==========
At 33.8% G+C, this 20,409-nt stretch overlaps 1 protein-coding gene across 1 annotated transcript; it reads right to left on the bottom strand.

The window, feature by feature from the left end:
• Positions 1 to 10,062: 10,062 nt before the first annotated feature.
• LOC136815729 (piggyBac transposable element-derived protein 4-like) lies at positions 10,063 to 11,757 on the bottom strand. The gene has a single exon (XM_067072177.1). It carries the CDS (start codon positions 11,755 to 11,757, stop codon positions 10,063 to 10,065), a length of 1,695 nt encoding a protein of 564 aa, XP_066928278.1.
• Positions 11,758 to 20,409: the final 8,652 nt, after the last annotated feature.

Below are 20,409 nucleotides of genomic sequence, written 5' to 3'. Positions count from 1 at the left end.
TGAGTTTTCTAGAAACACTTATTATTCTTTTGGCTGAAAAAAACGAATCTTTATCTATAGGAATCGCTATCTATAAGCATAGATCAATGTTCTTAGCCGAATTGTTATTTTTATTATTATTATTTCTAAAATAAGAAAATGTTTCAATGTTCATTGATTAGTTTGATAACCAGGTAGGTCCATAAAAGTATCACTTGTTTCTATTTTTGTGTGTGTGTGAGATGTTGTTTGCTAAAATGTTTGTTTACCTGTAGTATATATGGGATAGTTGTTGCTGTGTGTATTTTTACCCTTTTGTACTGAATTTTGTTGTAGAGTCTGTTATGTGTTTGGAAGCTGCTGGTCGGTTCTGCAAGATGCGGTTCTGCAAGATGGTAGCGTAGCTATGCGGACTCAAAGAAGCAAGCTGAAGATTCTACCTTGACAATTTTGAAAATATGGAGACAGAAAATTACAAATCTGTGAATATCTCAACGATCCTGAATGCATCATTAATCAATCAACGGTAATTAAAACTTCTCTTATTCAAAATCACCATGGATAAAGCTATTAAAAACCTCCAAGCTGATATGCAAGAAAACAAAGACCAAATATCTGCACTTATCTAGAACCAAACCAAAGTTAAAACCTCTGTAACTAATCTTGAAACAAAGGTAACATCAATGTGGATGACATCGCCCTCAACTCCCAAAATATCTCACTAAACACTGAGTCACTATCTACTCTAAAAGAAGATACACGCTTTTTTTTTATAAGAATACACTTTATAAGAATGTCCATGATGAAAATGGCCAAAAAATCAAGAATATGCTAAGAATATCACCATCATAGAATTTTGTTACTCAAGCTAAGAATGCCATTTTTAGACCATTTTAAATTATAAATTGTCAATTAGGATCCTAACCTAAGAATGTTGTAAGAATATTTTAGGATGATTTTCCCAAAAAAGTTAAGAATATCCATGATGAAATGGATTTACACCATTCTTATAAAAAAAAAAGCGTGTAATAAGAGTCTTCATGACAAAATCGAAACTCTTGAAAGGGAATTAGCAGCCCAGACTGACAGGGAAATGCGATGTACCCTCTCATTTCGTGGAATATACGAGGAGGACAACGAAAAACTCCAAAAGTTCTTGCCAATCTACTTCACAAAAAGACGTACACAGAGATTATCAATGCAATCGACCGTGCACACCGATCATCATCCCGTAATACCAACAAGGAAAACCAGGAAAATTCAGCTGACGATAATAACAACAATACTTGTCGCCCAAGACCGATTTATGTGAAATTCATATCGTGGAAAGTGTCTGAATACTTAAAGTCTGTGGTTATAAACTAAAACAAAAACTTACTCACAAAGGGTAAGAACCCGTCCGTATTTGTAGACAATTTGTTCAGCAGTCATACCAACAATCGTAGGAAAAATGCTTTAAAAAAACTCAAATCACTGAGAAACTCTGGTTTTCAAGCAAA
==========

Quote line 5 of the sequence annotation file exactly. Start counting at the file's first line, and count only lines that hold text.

• Positions 11,758 to 20,409: the final 8,652 nt, after the last annotated feature.